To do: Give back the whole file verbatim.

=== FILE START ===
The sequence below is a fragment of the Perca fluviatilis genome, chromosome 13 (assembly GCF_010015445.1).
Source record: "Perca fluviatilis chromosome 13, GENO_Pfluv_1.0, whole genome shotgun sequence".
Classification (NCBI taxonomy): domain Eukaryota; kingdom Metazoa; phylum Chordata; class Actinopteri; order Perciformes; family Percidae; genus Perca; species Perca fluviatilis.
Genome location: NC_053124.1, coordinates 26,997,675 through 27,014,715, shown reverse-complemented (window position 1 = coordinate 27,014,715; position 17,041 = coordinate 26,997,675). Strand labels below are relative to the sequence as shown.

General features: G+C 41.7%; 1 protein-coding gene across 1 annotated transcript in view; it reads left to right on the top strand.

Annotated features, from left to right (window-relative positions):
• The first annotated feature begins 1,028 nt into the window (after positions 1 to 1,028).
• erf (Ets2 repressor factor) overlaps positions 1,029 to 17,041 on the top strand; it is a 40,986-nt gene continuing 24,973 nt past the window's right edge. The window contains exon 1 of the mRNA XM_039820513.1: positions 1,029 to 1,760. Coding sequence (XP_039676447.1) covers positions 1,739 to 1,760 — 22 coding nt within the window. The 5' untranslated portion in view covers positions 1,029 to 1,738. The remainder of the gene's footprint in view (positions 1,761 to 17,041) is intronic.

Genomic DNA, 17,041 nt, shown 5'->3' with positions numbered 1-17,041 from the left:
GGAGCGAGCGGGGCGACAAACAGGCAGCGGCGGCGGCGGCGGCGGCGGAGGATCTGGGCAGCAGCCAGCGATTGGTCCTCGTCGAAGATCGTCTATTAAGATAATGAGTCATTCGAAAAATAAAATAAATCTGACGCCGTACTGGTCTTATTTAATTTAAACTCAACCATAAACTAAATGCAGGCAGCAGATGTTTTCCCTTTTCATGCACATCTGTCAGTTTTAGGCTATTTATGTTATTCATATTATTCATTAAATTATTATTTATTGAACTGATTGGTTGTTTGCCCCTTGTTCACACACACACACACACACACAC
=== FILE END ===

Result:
The sequence below is a fragment of the Perca fluviatilis genome, chromosome 13 (assembly GCF_010015445.1).
Source record: "Perca fluviatilis chromosome 13, GENO_Pfluv_1.0, whole genome shotgun sequence".
Classification (NCBI taxonomy): domain Eukaryota; kingdom Metazoa; phylum Chordata; class Actinopteri; order Perciformes; family Percidae; genus Perca; species Perca fluviatilis.
Genome location: NC_053124.1, coordinates 26,997,675 through 27,014,715, shown reverse-complemented (window position 1 = coordinate 27,014,715; position 17,041 = coordinate 26,997,675). Strand labels below are relative to the sequence as shown.

General features: G+C 41.7%; 1 protein-coding gene across 1 annotated transcript in view; it reads left to right on the top strand.

Annotated features, from left to right (window-relative positions):
• The first annotated feature begins 1,028 nt into the window (after positions 1 to 1,028).
• erf (Ets2 repressor factor) overlaps positions 1,029 to 17,041 on the top strand; it is a 40,986-nt gene continuing 24,973 nt past the window's right edge. The window contains exon 1 of the mRNA XM_039820513.1: positions 1,029 to 1,760. Coding sequence (XP_039676447.1) covers positions 1,739 to 1,760 — 22 coding nt within the window. The 5' untranslated portion in view covers positions 1,029 to 1,738. The remainder of the gene's footprint in view (positions 1,761 to 17,041) is intronic.

Genomic DNA, 17,041 nt, shown 5'->3' with positions numbered 1-17,041 from the left:
GGAGCGAGCGGGGCGACAAACAGGCAGCGGCGGCGGCGGCGGCGGCGGAGGATCTGGGCAGCAGCCAGCGATTGGTCCTCGTCGAAGATCGTCTATTAAGATAATGAGTCATTCGAAAAATAAAATAAATCTGACGCCGTACTGGTCTTATTTAATTTAAACTCAACCATAAACTAAATGCAGGCAGCAGATGTTTTCCCTTTTCATGCACATCTGTCAGTTTTAGGCTATTTATGTTATTCATATTATTCATTAAATTATTATTTATTGAACTGATTGGTTGTTTGCCCCTTGTTCACACACACACACACACACACAC